Is using a local DNS cache server imore secure than using a DNS server from a router?

  • 4
    Can you add a bit of context @Lance? A local cache server has more chance of being out of date if not updated regularly (so could be less secure in that respect) - so as you see, context around what threats you are facing and your specific needs and environment could be useful. – Rory Alsop Jun 17 '11 at 8:52
  • Maybe I can help flush this one out. By security I assume you mean integrity of the mapping of domain name to IP address which is stored on a DNS server (local or remote). The answer to which machine will maintain better integrity is specific to the threat environment for each machine and its vulnerabilities and exposure. – this.josh Jun 17 '11 at 16:50

Confidentiality standpoint: Not much really, it does combine your requests with others behind the device, and won't be making them as often as if you were doing it uncached.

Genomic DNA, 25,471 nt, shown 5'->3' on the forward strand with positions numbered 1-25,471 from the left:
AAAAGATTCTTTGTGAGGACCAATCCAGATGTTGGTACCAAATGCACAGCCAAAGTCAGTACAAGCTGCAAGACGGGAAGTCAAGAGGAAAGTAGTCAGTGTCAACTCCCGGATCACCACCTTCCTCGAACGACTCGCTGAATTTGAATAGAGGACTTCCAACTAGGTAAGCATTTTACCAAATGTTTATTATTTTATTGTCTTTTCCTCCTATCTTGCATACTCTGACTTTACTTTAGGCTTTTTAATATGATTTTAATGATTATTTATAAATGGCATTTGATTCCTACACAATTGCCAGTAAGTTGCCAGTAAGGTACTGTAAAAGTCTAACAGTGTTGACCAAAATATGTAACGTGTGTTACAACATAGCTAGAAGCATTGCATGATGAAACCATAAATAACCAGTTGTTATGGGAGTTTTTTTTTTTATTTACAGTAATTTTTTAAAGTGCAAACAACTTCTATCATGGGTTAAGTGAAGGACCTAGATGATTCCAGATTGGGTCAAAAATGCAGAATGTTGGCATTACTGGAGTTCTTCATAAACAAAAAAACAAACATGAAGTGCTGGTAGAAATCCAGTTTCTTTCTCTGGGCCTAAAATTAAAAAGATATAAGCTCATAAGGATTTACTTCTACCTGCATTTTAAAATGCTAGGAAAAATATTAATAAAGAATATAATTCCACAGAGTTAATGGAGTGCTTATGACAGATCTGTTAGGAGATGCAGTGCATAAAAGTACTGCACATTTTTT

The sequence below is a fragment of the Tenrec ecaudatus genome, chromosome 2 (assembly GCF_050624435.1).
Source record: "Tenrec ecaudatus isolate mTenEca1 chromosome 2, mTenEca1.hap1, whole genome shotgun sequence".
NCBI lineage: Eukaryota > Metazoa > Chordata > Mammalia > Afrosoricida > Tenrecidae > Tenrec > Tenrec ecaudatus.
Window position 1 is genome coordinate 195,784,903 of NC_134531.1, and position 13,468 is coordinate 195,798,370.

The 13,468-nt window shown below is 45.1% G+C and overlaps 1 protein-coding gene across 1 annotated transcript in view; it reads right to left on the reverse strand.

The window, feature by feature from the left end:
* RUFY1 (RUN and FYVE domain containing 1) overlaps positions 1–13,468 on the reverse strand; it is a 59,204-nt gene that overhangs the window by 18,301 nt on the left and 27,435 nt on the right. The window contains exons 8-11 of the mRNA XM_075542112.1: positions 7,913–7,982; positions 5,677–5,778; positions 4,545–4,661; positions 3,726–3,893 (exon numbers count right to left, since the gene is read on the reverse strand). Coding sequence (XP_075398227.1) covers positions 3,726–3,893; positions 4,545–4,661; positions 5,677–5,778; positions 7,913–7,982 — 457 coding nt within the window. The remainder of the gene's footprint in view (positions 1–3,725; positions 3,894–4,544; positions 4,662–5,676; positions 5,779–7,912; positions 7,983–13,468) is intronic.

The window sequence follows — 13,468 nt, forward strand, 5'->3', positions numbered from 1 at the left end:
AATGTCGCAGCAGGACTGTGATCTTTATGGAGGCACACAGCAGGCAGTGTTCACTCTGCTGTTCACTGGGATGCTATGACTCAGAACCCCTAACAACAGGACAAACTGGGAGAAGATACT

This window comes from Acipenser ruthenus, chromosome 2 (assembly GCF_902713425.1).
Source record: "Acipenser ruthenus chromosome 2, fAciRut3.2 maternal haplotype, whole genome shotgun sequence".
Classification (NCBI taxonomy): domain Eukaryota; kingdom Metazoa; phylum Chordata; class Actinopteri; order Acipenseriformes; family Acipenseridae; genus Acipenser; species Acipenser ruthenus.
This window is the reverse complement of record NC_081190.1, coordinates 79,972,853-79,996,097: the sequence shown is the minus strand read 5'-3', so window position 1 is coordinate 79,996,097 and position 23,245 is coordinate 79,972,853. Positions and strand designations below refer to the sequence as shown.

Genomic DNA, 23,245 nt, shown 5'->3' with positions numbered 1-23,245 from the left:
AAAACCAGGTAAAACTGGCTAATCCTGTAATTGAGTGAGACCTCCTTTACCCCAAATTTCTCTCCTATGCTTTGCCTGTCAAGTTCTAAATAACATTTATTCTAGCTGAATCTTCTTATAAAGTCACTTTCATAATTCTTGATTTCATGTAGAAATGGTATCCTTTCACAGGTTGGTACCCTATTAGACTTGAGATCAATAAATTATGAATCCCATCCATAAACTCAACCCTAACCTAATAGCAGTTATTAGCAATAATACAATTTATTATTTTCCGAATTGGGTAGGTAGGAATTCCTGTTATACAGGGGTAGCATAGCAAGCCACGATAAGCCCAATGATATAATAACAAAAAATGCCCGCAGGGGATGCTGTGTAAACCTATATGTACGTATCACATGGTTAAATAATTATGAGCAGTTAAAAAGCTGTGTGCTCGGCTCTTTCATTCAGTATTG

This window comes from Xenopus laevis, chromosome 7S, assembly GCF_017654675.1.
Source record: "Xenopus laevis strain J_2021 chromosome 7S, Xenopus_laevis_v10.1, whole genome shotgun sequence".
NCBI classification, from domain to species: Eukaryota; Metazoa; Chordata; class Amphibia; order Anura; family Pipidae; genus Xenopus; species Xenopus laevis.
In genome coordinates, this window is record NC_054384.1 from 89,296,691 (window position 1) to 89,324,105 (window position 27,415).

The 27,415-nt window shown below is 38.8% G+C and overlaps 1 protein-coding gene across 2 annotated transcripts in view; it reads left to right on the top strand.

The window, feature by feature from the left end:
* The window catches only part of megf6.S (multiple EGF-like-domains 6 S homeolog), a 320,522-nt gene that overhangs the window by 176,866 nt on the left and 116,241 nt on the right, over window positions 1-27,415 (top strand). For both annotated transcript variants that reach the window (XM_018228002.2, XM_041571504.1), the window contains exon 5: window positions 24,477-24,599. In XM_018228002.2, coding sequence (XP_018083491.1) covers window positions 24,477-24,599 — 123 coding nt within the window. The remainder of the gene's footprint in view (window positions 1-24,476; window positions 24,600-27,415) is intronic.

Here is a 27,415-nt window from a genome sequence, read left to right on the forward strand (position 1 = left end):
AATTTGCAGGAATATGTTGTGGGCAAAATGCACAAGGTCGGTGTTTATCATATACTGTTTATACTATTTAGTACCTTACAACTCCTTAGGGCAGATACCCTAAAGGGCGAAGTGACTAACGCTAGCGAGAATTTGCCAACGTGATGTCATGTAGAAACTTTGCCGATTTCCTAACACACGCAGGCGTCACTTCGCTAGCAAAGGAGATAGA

Availability standpoint: if a site stops responding to DNS requests sometimes the DNS cache can maintain those requests for a long time (depending on the cache ttl.) Conversely, if a site is using DNS to perform load balancing or failover, you might be impacted if the site goes down and they switch to another IP for the host behind the name.

Integrity standpoint: Cache poisoning is a risk, you might be succeptable to it currently (or in the future.) It could also be used by an attacker, if the device was compromised, to redirect DNS requests to a hostile service.

None of these reasons are huge negatives, you can have all of these things applied at almost every layer of your network. Even Firefox has a DNS cache believe it or not. If you have the need, I'd use one. Just follow good security discipline while managing it.

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